Last modified: Thursday, October 21, 2010
Socially responsible nonprofit Net Impact says IU Kelley School's chapter is golden
FOR IMMEDIATE RELEASE
Oct. 21, 2010
BLOOMINGTON, Ind. -- Net Impact, an international nonprofit organization of students and professionals that uses business to create a more socially and environmentally sustainable world, has selected the Indiana University Kelley School of Business' undergraduate Net Impact chapter as a Gold chapter.
This Gold level designation is bestowed only on Net Impact's top student chapters, and the chapter at the Kelley School's undergraduate program was just one of three such chapters at that level, joining Net Impact chapters at the University of California-Berkeley and the University of Texas.
Net Impact has more than 260 professional and student chapters, representing about 200 campuses and cities in 23 countries worldwide. The organization offers a portfolio of programs and initiatives to educate, equip and inspire more than 20,000 members to make a positive impact through business.
"Gold chapters are the most outstanding chapters in the Net Impact network, which includes 163 graduate student chapters, 48 undergraduate chapters and 56 professional chapters across the world," said Liz Maw, executive director of the San Francisco-based organization. "They play an integral role in helping Net Impact achieve our mission to inspire, educate, and equip individuals to use the power of business to create a more socially and environmentally sustainable world."
The Net Impact Kelley School chapter will be recognized at Net Impact's 2010 conference, "2020: Vision for a Sustainable Decade," Oct. 28-30 at the Ross School of Business at the University of Michigan. It also will be featured in Net Impact's annual Business as Unusual: Student Guide to Graduate Business Programs.
The Kelley MBA program also has a Net Impact chapter. About two dozen students from both student chapters will be participating at the Net Impact conference.
"The Net Impact group at Kelley is a productive group of student leaders, who are coached by faculty member Steven Kreft, who truly cares about advancing the ideals of corporate social and environmental responsibility," said Kelley School Dean Dan Smith. "We know our school and campus are impacted by the projects they take on and the inspiration they provide to others."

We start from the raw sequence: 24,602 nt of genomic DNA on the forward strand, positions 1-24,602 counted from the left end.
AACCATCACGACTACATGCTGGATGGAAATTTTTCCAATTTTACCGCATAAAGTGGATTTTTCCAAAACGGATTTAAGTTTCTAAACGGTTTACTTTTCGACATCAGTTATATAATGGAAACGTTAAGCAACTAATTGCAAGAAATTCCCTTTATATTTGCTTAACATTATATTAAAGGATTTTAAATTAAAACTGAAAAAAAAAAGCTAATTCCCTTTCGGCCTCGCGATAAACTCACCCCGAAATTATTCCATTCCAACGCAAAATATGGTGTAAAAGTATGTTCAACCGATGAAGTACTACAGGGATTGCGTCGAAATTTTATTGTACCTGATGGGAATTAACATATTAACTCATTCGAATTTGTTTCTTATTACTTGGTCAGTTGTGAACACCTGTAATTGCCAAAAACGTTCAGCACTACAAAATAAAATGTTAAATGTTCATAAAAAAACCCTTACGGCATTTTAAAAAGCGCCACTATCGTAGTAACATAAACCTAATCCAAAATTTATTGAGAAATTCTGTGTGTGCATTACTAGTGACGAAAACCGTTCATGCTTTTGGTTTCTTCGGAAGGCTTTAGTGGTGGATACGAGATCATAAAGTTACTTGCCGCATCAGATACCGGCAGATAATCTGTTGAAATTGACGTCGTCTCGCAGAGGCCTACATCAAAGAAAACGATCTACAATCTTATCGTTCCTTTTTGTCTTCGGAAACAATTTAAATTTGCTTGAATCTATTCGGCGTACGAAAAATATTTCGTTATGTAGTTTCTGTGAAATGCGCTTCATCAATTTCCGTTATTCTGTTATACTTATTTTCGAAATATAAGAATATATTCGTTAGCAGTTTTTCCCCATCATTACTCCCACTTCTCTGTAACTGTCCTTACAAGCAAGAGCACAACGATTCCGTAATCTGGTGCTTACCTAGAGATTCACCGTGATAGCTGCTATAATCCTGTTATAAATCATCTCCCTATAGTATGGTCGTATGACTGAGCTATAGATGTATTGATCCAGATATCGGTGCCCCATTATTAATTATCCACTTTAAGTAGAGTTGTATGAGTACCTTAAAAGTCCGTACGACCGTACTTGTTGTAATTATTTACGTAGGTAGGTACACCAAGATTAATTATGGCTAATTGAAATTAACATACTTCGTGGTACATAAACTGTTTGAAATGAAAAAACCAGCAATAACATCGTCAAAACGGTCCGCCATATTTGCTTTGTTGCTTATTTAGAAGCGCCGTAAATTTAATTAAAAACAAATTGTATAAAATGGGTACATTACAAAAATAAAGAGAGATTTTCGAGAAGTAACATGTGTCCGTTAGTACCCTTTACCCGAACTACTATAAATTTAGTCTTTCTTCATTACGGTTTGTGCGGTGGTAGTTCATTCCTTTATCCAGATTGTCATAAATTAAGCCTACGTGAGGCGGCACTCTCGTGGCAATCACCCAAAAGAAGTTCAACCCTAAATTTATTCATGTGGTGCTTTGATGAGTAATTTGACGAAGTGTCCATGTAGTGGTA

Alexis Suskin-Sperry, a senior from Ithaca, N.Y., said she helped co-found the undergraduate chapter three years ago "because we believed the connection with the global network of like-minded business students and professionals would help us leverage the club and make it more valuable for students and for our campus.
"That connection has been one of the highlights for me," added Suskin-Sperry, a past co-president who is double majoring business economics and public policy and international business. "Net Impact has never ceased to amaze me in showing me the most innovative and powerful ways individuals and companies are using business to do good and make a difference in the world."
"I was drawn to Net Impact because I am very interested in the way business, the environment, and our communities are intertwined," said Lauren Newkirk, co-president of the undergraduate chapter and a senior from Indianapolis. "Oftentimes, I see social responsibility and environmental stewardship set on the back burner as companies focus on increasing profits. I believe our generation is the first to try to resolve this issue on a large scale and reprioritize business goals.
"We are starting to realize that our personal quality of life is deeply connected with the quality of our environment and our communities, and Net Impact focuses on this," the marketing major added. "We discuss how we can use business to implement solutions to environmental issues, and how we can encourage others to follow our lead."
The undergraduate chapter today has about 40 student members. It recently organized its first local Net Impact case competition, which focused on implementing sustainable solutions for Bloomington Brewery Co. It works with local businesses to consult on what sustainable practices they already have in place and what areas they can be assisted with.
Nirupam Khanna, a member of the Kelley MBA Net Impact chapter, worked this summer for Alcatel-Lucent as part of a Net Impact/Environmental Defense Fund fellowship. The purpose of the EDF project was to search out energy savings at 47 of America's top companies. Overall, the EDF Climate Corps fellows uncovered energy efficiency opportunities that represent net operating savings of more than $350 million and more than 400,000 metric tons of annual greenhouse gas emissions. He was the first Kelley student to be a fellow.
Spanning six continents, Net Impact's membership is one of the most influential networks of students and professionals in existence today and includes current and emerging leaders in corporate social responsibility, social entrepreneurship, nonprofit management, international development, and environmental sustainability. Learn more at www.netimpact.org.